Adenosine triphosphate (ATP) is chemically classified as a nucleoside triphosphate. Its primary biological use is as a coenzyme in various processes involving the transfer of chemical energy. All organisms use ATP, although the specific mechanisms vary greatly. Karl Lohmann discovered ATP in 1929, although its specific chemical structure wasn’t determined until the 1930s. The German biochemist Fritz Albert Lipmann first proposed ATP as an intermediary agent between biochemical reactions requiring energy and those yielding energy. The Scottish biochemist synthesized ATP for the first time in 1948.
ATP is generally biosynthesized by adding three phosphate groups to the purine nucleoside adenosine. The phosphate donors in these reactions are usually adenosine monophosphate (AMP) or adenosine diphosphate (ADP), although other compounds may also donate phosphate to make ATP. These reactions also require a catalyst such as ATP synthase. The most common methods for animals to biosynthesize ATP are oxidative phosphorylation and substrate-level phosphorylation. Plants use photophosphorylation to biosynthesize ATP as part of photosynthesis.
Phosphorylation in animals is part of the larger process of cellular respiration. It generally consists of combining glucose and oxygen to produce ATP and carbon dioxide. This process yields about 30 ATP molecules for every glucose molecule that it uses.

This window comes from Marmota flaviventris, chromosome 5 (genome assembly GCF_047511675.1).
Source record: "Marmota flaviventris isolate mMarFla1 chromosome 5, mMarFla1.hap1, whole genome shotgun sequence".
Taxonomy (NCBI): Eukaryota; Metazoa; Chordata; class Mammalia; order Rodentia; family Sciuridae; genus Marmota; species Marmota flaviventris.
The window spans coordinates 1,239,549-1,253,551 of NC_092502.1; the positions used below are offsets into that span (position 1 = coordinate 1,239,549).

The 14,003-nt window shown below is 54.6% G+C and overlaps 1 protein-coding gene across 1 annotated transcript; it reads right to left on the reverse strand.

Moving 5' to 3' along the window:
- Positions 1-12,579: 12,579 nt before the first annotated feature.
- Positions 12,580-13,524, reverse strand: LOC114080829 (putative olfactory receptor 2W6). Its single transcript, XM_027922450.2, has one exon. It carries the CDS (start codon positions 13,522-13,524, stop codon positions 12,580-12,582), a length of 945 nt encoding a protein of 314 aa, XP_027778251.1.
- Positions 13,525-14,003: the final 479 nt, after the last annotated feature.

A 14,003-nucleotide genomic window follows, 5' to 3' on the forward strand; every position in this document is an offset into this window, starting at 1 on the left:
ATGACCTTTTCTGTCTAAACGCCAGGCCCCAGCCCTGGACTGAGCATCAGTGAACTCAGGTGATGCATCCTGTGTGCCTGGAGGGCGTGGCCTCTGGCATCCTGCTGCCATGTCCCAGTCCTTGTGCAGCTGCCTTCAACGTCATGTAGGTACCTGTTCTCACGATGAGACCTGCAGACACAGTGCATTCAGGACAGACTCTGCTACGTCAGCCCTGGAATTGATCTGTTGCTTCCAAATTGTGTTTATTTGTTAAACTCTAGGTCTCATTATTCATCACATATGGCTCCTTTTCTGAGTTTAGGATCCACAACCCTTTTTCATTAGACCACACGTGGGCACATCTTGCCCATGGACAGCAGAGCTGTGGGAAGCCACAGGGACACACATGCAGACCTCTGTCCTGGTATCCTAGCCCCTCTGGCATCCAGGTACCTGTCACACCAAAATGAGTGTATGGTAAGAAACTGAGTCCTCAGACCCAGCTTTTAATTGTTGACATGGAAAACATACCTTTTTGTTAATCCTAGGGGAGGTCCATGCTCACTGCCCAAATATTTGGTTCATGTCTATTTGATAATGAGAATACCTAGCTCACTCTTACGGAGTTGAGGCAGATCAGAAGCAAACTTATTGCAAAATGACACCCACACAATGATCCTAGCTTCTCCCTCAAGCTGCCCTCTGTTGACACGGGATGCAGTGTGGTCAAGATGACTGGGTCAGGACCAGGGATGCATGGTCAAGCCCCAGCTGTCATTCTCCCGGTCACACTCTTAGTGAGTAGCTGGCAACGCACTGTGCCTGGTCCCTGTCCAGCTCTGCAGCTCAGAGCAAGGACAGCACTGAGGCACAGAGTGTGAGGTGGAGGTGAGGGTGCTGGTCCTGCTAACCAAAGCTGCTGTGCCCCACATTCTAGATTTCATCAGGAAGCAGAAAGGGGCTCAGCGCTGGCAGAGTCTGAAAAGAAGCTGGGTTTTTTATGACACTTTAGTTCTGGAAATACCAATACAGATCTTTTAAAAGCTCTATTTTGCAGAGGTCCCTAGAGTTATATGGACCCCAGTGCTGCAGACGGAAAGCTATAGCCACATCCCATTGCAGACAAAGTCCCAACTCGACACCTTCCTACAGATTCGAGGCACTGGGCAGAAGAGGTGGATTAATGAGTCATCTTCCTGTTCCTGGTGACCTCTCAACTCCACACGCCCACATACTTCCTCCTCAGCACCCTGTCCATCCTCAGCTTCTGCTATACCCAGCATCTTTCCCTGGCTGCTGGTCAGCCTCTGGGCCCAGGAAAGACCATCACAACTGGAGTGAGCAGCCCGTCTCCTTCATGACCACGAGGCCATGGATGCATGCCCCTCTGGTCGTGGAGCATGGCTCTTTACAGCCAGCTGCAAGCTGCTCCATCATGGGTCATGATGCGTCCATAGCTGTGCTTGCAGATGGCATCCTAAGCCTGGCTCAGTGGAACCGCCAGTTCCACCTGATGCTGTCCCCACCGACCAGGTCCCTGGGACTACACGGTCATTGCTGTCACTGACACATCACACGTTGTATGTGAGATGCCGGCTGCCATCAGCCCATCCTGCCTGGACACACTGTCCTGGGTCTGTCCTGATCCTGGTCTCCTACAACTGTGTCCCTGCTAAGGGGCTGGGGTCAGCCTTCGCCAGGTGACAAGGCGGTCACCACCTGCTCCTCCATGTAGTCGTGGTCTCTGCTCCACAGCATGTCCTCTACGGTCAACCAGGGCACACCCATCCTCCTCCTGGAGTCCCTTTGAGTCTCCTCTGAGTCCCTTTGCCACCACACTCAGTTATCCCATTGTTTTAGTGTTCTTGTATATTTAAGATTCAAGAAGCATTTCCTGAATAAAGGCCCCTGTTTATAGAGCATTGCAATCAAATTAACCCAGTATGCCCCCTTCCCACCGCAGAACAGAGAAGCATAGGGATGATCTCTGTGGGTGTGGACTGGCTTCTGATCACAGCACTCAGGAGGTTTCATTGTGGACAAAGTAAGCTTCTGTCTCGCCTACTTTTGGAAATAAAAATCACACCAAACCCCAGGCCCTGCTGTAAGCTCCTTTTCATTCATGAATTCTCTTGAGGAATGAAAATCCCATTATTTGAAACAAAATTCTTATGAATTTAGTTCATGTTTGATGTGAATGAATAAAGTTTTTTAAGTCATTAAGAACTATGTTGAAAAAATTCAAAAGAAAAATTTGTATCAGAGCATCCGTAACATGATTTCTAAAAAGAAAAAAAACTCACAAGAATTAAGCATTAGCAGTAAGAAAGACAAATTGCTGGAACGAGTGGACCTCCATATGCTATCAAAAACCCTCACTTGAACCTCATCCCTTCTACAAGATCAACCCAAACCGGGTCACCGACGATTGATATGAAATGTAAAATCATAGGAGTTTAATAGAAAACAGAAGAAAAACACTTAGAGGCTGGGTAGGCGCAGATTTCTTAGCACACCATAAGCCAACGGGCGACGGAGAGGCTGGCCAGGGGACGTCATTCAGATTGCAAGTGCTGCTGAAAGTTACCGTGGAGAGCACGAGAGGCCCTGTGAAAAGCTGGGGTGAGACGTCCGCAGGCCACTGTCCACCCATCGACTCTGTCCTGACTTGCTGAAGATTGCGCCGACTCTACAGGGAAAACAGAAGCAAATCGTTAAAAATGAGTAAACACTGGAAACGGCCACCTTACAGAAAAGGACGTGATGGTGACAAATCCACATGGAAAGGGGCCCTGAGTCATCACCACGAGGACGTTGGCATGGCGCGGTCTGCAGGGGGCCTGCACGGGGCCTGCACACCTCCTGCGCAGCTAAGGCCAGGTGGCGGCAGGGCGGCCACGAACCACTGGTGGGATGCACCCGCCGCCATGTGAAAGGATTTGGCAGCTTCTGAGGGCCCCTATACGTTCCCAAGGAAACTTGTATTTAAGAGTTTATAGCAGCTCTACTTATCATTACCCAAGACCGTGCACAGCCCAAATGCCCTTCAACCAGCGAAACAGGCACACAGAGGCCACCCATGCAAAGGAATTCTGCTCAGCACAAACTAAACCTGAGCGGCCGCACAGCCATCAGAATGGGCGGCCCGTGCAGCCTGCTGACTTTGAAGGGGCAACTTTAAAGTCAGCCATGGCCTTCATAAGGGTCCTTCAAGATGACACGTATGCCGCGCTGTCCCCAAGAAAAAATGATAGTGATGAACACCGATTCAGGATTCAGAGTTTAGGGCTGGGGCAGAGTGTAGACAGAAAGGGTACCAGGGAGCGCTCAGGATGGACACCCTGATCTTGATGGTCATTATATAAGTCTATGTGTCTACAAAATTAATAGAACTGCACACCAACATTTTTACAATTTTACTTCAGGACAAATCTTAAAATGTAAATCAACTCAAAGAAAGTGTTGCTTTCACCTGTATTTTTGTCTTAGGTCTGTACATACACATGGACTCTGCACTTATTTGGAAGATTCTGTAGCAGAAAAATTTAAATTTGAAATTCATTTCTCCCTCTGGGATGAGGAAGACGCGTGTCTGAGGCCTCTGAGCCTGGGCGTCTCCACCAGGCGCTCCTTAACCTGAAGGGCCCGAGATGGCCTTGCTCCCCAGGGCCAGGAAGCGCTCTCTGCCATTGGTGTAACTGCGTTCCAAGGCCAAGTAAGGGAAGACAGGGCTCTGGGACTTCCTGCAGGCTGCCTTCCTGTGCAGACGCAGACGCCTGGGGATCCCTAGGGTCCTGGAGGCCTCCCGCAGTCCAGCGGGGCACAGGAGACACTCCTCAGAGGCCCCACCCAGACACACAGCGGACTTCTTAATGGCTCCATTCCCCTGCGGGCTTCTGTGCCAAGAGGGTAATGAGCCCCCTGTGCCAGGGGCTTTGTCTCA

One of the uses of ATP in health supplements is its effect in increasing physical energy. Additional uses of ATP include the support of the digestive system, joint health and heart function.
ATP may help to support the function of intestinal barriers. This benefit appears to be most helpful against disruption of the mucosal barrier in the small intestines.
ATP use in supplements may help maintain normal joint function, especially in the knees. These benefits include maintaining quadriceps strength and managing discomfort after knee surgery.
ATP may help to maintain normal heart rhythm.
Oral ATP may help both the general public and athletes. This use is most beneficial for activities requiring short, intense effort.
Athletes are one of the groups likely to benefit from ATP supplements, especially those who play sports involving short, quick movements. These sports include sprinting, weightlifting, football, hockey, volleyball and tennis. You may also need ATP if you have damage to the small intestines, especially when it is caused by nonsteroidal anti-inflammatory drugs (NSAIDs). Additional conditions that may benefit from ATP include the discomfort that’s common while recovering from knee surgery.
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